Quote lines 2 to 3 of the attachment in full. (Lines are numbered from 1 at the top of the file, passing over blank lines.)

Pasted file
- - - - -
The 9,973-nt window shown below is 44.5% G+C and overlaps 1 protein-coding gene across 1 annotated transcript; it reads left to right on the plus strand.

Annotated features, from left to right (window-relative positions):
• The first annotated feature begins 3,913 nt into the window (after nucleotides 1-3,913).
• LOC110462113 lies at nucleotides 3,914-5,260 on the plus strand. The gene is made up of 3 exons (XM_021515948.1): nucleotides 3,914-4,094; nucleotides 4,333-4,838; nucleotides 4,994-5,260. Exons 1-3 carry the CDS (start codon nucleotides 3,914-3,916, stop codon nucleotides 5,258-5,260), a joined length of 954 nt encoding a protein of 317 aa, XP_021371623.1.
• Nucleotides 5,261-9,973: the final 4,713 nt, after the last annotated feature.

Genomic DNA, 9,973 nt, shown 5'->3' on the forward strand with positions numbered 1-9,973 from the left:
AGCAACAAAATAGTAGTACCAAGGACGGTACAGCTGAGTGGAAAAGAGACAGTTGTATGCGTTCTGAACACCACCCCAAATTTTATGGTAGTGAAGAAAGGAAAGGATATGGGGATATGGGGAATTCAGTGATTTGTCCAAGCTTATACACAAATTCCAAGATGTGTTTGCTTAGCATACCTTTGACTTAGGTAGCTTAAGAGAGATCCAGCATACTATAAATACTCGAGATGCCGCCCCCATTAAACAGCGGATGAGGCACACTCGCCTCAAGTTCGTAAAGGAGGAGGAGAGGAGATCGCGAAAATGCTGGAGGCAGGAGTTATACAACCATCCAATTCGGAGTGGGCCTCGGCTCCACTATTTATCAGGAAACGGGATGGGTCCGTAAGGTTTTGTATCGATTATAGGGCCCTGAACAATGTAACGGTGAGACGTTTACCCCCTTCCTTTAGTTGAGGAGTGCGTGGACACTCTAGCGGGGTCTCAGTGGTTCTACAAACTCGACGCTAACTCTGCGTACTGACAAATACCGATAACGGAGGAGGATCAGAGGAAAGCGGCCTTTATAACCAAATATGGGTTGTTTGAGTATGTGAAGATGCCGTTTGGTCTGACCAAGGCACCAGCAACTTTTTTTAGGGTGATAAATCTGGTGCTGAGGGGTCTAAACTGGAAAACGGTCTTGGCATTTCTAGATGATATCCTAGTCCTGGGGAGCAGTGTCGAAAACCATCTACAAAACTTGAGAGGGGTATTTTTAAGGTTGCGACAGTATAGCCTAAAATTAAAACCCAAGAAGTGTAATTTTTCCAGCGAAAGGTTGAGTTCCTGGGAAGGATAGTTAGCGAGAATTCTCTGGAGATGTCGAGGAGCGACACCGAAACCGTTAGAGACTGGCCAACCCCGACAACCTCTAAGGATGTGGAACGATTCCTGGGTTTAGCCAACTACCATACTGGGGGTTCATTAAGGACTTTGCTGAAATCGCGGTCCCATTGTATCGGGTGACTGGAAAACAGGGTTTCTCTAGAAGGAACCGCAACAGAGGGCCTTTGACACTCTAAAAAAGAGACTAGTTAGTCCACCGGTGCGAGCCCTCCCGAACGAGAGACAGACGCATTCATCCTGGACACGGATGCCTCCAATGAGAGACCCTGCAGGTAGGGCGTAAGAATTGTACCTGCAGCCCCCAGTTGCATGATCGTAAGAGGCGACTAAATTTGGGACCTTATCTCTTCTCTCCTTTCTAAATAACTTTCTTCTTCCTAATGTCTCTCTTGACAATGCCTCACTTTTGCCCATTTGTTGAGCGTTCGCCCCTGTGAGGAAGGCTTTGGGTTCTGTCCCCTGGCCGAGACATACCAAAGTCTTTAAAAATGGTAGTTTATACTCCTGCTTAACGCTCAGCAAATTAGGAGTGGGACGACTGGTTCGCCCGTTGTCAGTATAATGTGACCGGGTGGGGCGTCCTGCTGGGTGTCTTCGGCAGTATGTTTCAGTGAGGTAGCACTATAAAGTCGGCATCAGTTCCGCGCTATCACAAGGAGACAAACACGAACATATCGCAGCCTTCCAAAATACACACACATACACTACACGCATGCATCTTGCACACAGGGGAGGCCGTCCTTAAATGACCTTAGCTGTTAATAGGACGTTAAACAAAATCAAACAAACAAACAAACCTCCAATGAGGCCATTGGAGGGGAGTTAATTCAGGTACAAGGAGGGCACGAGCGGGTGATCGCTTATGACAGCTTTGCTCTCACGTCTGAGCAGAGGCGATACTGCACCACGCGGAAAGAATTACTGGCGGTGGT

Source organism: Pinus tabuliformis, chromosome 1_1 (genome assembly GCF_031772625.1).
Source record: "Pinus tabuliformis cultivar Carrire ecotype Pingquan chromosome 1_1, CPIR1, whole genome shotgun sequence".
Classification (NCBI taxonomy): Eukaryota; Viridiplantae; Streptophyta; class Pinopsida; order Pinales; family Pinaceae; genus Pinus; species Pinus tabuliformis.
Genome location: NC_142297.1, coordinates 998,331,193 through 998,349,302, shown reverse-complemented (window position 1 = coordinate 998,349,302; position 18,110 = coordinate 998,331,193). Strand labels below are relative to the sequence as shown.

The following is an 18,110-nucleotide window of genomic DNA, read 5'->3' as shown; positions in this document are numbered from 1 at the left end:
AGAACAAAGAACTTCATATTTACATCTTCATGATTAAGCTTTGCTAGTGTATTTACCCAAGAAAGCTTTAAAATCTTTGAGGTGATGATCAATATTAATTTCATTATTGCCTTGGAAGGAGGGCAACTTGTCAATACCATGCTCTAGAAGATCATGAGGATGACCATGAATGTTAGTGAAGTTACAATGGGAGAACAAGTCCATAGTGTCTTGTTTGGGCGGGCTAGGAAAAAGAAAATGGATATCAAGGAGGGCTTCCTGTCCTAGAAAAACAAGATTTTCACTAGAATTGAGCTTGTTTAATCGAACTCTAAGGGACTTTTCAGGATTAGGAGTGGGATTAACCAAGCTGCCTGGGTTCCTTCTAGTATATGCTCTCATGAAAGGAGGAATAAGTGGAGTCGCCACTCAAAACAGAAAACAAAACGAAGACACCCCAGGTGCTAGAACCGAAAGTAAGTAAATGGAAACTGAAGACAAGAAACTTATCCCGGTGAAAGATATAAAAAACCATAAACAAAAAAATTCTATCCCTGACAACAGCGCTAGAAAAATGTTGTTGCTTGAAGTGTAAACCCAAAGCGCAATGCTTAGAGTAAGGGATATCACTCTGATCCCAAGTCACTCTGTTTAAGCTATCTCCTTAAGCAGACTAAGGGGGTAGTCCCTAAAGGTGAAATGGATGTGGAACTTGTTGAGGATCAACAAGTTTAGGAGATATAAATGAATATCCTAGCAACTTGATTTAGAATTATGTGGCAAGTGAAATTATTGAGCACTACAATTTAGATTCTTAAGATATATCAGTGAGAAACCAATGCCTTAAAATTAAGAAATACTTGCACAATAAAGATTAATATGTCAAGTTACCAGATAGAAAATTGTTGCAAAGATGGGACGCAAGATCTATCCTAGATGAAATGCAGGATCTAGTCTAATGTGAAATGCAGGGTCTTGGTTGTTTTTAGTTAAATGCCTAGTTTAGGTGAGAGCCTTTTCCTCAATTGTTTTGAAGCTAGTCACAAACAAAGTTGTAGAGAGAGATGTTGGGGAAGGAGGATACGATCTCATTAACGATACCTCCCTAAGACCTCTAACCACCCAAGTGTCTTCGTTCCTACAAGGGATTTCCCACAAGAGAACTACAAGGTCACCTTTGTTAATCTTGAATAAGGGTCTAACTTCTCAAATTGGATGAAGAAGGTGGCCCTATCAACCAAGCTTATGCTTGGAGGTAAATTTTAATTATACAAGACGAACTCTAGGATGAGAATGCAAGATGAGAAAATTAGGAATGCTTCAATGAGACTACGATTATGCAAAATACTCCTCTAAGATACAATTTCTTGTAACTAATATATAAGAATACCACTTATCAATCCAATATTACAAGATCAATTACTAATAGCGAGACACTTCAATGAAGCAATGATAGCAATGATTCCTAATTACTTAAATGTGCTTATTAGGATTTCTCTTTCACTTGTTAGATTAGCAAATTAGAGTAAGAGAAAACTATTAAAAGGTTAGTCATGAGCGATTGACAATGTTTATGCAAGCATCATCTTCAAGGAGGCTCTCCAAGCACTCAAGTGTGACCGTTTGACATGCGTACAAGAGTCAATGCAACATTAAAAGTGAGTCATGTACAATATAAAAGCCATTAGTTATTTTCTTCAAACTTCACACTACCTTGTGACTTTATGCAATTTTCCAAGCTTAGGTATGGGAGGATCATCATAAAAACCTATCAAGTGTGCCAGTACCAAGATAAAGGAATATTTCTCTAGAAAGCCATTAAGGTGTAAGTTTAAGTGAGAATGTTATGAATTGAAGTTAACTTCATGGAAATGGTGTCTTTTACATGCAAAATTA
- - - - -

Annotated features, from left to right (window-relative positions):
• The first annotated feature begins 3,913 nt into the window (after nucleotides 1-3,913).